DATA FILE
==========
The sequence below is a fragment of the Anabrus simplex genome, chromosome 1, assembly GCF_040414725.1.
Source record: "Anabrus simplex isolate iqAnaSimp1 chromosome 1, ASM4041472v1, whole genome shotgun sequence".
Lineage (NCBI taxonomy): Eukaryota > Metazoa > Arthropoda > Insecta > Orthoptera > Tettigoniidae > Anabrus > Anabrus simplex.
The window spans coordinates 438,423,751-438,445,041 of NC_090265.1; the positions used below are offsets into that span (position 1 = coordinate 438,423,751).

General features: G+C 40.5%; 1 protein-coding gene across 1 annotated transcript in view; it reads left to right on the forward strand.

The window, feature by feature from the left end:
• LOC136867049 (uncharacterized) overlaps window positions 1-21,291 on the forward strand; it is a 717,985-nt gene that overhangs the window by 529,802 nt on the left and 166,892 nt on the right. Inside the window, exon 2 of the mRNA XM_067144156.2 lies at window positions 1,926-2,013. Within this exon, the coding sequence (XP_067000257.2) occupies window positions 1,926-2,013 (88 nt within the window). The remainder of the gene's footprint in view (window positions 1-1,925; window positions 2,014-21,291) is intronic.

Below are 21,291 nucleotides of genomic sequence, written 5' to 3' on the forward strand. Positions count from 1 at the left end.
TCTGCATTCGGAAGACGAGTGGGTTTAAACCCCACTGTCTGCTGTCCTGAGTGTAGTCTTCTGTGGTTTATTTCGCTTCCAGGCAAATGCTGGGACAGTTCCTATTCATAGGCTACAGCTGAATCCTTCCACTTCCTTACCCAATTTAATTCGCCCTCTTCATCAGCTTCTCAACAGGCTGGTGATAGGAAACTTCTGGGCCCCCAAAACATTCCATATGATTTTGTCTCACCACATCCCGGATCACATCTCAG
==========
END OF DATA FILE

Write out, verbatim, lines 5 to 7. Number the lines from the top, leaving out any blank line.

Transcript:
General features: G+C 40.5%; 1 protein-coding gene across 1 annotated transcript in view; it reads left to right on the forward strand.

The window, feature by feature from the left end:
• LOC136867049 (uncharacterized) overlaps window positions 1-21,291 on the forward strand; it is a 717,985-nt gene that overhangs the window by 529,802 nt on the left and 166,892 nt on the right. Inside the window, exon 2 of the mRNA XM_067144156.2 lies at window positions 1,926-2,013. Within this exon, the coding sequence (XP_067000257.2) occupies window positions 1,926-2,013 (88 nt within the window). The remainder of the gene's footprint in view (window positions 1-1,925; window positions 2,014-21,291) is intronic.